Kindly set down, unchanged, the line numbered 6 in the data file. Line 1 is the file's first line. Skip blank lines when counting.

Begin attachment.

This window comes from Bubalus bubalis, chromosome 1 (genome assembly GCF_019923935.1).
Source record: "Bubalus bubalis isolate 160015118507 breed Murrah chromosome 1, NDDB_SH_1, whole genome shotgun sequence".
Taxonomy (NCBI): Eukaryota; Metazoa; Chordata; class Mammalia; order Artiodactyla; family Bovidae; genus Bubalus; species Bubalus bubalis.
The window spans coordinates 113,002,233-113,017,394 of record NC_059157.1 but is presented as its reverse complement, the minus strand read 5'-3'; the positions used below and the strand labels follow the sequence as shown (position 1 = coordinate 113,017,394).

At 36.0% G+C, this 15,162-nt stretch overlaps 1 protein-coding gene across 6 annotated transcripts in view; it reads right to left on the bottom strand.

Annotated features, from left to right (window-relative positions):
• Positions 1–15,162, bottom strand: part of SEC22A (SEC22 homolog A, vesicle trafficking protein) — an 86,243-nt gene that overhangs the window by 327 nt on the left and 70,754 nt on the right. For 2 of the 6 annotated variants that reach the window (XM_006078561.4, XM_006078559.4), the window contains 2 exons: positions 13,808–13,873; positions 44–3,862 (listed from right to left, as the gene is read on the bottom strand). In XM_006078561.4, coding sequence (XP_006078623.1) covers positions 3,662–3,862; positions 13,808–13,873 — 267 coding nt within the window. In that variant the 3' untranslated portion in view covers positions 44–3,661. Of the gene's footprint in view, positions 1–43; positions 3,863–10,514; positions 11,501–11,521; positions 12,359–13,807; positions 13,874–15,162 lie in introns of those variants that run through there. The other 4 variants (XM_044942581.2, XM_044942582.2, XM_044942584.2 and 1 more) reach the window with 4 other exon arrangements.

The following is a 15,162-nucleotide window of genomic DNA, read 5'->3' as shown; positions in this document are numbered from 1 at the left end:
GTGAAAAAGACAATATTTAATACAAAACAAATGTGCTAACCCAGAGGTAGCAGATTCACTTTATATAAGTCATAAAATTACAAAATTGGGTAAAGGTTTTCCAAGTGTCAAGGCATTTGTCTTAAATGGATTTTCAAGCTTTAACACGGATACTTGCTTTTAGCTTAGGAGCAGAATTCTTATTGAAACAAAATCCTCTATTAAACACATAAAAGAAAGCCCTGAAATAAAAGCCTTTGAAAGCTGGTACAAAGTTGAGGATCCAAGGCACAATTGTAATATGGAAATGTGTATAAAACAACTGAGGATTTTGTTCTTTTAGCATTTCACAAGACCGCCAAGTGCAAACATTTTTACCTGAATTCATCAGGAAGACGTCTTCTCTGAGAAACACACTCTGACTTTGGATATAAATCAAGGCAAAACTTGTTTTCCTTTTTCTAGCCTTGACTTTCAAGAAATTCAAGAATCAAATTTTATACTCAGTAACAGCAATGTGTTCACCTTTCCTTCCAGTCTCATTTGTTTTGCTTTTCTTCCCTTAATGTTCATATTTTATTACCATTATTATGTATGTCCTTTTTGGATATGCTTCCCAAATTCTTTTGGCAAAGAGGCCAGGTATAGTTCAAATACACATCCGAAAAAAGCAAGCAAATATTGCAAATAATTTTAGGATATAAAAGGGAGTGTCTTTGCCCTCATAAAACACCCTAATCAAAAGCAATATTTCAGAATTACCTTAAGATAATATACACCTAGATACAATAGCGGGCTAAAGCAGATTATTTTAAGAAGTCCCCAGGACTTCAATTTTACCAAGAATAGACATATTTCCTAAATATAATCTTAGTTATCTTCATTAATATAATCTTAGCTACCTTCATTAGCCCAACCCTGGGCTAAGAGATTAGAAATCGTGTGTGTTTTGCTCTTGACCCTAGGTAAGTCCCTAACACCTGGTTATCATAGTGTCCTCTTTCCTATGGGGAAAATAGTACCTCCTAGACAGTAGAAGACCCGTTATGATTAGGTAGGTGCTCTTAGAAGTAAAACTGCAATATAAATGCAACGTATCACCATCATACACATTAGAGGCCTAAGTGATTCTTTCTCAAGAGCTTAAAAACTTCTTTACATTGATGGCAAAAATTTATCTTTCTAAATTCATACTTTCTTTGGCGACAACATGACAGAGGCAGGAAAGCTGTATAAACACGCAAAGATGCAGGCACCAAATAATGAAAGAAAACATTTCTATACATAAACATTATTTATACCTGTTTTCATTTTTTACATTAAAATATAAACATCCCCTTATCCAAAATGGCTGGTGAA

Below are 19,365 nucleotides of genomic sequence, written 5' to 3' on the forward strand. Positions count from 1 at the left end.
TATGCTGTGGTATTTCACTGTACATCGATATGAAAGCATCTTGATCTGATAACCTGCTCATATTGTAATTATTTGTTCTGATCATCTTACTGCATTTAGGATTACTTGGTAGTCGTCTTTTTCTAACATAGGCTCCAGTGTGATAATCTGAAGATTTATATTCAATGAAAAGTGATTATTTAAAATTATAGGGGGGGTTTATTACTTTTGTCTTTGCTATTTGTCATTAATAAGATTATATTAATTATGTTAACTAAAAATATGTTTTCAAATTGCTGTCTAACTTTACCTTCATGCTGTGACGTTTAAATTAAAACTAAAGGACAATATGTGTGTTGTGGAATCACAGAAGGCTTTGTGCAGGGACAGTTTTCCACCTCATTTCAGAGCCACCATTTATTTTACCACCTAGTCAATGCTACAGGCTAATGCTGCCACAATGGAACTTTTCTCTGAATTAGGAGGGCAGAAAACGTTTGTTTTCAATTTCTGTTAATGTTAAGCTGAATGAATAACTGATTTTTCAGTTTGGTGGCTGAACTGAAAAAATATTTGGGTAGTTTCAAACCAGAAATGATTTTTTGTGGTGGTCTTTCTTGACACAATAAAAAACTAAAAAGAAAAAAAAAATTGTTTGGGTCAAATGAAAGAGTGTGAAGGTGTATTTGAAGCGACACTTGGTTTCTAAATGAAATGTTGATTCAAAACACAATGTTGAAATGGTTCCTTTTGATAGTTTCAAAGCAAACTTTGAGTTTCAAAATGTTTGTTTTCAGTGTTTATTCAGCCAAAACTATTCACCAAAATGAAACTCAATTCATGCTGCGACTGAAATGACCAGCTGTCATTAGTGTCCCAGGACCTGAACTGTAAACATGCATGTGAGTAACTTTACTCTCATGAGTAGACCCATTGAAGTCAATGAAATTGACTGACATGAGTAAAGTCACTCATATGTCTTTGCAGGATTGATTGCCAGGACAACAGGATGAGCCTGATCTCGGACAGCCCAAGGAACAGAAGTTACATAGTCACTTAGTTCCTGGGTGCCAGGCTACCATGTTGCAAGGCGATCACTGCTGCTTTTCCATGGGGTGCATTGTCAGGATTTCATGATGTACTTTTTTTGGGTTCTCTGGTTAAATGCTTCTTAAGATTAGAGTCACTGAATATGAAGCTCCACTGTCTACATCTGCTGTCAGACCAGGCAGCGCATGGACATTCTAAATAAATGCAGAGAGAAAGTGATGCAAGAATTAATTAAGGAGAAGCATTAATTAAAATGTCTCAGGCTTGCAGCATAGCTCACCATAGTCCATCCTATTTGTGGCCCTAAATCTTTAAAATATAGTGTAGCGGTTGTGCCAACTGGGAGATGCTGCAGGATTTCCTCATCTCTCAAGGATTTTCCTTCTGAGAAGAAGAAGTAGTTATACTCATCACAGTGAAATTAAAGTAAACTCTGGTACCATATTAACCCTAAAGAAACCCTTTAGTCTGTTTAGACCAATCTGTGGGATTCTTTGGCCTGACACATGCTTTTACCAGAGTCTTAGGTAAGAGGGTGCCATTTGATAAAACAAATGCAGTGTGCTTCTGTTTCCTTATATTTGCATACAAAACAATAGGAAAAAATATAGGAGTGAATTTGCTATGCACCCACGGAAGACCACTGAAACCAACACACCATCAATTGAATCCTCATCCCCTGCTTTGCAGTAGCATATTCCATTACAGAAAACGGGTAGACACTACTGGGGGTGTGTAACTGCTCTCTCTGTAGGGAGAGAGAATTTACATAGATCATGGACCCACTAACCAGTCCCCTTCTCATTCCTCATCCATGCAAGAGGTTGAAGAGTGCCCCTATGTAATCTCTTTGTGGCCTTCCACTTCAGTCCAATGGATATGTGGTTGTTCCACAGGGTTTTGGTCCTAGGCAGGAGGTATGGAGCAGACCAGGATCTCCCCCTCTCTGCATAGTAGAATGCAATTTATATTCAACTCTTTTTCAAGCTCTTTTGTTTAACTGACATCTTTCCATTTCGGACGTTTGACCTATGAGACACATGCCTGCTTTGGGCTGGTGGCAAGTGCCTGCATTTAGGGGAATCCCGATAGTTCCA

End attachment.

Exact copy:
Annotated features, from left to right (window-relative positions):